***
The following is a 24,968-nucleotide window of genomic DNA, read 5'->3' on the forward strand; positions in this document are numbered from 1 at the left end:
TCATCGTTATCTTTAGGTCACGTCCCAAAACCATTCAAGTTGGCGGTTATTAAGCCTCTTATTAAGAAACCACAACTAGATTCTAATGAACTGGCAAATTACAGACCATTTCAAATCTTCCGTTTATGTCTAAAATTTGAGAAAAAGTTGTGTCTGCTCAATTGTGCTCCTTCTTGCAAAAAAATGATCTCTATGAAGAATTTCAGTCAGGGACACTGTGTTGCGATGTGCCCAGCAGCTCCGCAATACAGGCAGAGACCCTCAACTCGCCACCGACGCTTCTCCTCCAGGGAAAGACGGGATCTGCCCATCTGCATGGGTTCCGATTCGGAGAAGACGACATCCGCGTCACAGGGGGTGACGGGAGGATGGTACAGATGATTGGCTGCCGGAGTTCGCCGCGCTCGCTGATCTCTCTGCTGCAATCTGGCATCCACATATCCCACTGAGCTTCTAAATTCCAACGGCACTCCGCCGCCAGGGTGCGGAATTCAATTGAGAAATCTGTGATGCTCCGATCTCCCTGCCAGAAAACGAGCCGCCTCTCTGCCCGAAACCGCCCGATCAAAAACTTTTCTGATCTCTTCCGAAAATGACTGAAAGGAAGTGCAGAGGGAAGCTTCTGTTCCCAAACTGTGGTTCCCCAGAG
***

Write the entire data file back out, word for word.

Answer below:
The following is a 24,968-nucleotide window of genomic DNA, read 5'->3' on the forward strand; positions in this document are numbered from 1 at the left end:
TCATCGTTATCTTTAGGTCACGTCCCAAAACCATTCAAGTTGGCGGTTATTAAGCCTCTTATTAAGAAACCACAACTAGATTCTAATGAACTGGCAAATTACAGACCATTTCAAATCTTCCGTTTATGTCTAAAATTTGAGAAAAAGTTGTGTCTGCTCAATTGTGCTCCTTCTTGCAAAAAAATGATCTCTATGAAGAATTTCAGTCAGGGACACTGTGTTGCGATGTGCCCAGCAGCTCCGCAATACAGGCAGAGACCCTCAACTCGCCACCGACGCTTCTCCTCCAGGGAAAGACGGGATCTGCCCATCTGCATGGGTTCCGATTCGGAGAAGACGACATCCGCGTCACAGGGGGTGACGGGAGGATGGTACAGATGATTGGCTGCCGGAGTTCGCCGCGCTCGCTGATCTCTCTGCTGCAATCTGGCATCCACATATCCCACTGAGCTTCTAAATTCCAACGGCACTCCGCCGCCAGGGTGCGGAATTCAATTGAGAAATCTGTGATGCTCCGATCTCCCTGCCAGAAAACGAGCCGCCTCTCTGCCCGAAACCGCCCGATCAAAAACTTTTCTGATCTCTTCCGAAAATGACTGAAAGGAAGTGCAGAGGGAAGCTTCTGTTCCCAAACTGTGGTTCCCCAGAG